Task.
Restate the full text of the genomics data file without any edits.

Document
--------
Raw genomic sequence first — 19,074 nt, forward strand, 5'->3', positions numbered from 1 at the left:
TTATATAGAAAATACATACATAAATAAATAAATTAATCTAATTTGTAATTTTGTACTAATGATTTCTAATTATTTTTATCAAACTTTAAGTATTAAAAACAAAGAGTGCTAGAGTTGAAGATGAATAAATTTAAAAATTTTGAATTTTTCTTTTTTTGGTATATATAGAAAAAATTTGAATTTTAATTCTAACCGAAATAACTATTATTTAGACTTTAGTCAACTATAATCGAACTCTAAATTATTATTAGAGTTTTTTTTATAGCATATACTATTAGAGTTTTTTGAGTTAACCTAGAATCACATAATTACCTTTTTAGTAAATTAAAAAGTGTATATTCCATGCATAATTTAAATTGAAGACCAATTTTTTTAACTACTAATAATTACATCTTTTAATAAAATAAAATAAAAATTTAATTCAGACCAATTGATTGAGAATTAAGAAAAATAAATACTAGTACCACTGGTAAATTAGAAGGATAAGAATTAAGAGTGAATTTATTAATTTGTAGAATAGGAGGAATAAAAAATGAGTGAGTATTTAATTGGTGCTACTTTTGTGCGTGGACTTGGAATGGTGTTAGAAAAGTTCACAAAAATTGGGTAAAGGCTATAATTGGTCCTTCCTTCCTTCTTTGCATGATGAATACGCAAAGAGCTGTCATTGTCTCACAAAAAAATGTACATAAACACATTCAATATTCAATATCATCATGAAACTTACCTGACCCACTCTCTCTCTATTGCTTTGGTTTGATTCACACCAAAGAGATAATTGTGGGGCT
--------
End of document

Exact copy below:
Raw genomic sequence first — 19,074 nt, forward strand, 5'->3', positions numbered from 1 at the left:
TTATATAGAAAATACATACATAAATAAATAAATTAATCTAATTTGTAATTTTGTACTAATGATTTCTAATTATTTTTATCAAACTTTAAGTATTAAAAACAAAGAGTGCTAGAGTTGAAGATGAATAAATTTAAAAATTTTGAATTTTTCTTTTTTTGGTATATATAGAAAAAATTTGAATTTTAATTCTAACCGAAATAACTATTATTTAGACTTTAGTCAACTATAATCGAACTCTAAATTATTATTAGAGTTTTTTTTATAGCATATACTATTAGAGTTTTTTGAGTTAACCTAGAATCACATAATTACCTTTTTAGTAAATTAAAAAGTGTATATTCCATGCATAATTTAAATTGAAGACCAATTTTTTTAACTACTAATAATTACATCTTTTAATAAAATAAAATAAAAATTTAATTCAGACCAATTGATTGAGAATTAAGAAAAATAAATACTAGTACCACTGGTAAATTAGAAGGATAAGAATTAAGAGTGAATTTATTAATTTGTAGAATAGGAGGAATAAAAAATGAGTGAGTATTTAATTGGTGCTACTTTTGTGCGTGGACTTGGAATGGTGTTAGAAAAGTTCACAAAAATTGGGTAAAGGCTATAATTGGTCCTTCCTTCCTTCTTTGCATGATGAATACGCAAAGAGCTGTCATTGTCTCACAAAAAAATGTACATAAACACATTCAATATTCAATATCATCATGAAACTTACCTGACCCACTCTCTCTCTATTGCTTTGGTTTGATTCACACCAAAGAGATAATTGTGGGGCT